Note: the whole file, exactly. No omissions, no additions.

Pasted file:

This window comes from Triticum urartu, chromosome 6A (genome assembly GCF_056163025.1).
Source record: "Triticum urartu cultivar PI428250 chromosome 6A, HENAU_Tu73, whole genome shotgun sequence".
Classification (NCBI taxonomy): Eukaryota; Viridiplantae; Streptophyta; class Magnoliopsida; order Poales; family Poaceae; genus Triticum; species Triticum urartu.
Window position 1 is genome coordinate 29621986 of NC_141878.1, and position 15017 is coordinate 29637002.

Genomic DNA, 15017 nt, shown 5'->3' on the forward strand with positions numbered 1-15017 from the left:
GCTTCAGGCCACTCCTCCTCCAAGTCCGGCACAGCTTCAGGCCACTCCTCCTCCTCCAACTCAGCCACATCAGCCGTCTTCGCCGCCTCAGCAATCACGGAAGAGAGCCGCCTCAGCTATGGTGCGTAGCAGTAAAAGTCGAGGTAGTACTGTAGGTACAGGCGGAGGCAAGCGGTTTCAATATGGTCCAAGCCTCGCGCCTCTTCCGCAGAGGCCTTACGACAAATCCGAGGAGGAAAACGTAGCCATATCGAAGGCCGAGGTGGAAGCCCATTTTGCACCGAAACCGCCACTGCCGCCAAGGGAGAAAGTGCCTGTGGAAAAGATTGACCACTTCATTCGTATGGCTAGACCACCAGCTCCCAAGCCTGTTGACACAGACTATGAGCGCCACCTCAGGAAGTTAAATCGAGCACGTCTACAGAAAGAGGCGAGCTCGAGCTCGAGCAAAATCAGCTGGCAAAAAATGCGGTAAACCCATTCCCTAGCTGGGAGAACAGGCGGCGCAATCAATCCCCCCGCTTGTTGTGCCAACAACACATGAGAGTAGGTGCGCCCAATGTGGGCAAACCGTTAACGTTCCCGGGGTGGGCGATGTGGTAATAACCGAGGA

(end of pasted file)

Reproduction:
This window comes from Triticum urartu, chromosome 6A (genome assembly GCF_056163025.1).
Source record: "Triticum urartu cultivar PI428250 chromosome 6A, HENAU_Tu73, whole genome shotgun sequence".
Classification (NCBI taxonomy): Eukaryota; Viridiplantae; Streptophyta; class Magnoliopsida; order Poales; family Poaceae; genus Triticum; species Triticum urartu.
Window position 1 is genome coordinate 29621986 of NC_141878.1, and position 15017 is coordinate 29637002.

Genomic DNA, 15017 nt, shown 5'->3' on the forward strand with positions numbered 1-15017 from the left:
GCTTCAGGCCACTCCTCCTCCAAGTCCGGCACAGCTTCAGGCCACTCCTCCTCCTCCAACTCAGCCACATCAGCCGTCTTCGCCGCCTCAGCAATCACGGAAGAGAGCCGCCTCAGCTATGGTGCGTAGCAGTAAAAGTCGAGGTAGTACTGTAGGTACAGGCGGAGGCAAGCGGTTTCAATATGGTCCAAGCCTCGCGCCTCTTCCGCAGAGGCCTTACGACAAATCCGAGGAGGAAAACGTAGCCATATCGAAGGCCGAGGTGGAAGCCCATTTTGCACCGAAACCGCCACTGCCGCCAAGGGAGAAAGTGCCTGTGGAAAAGATTGACCACTTCATTCGTATGGCTAGACCACCAGCTCCCAAGCCTGTTGACACAGACTATGAGCGCCACCTCAGGAAGTTAAATCGAGCACGTCTACAGAAAGAGGCGAGCTCGAGCTCGAGCAAAATCAGCTGGCAAAAAATGCGGTAAACCCATTCCCTAGCTGGGAGAACAGGCGGCGCAATCAATCCCCCCGCTTGTTGTGCCAACAACACATGAGAGTAGGTGCGCCCAATGTGGGCAAACCGTTAACGTTCCCGGGGTGGGCGATGTGGTAATAACCGAGGA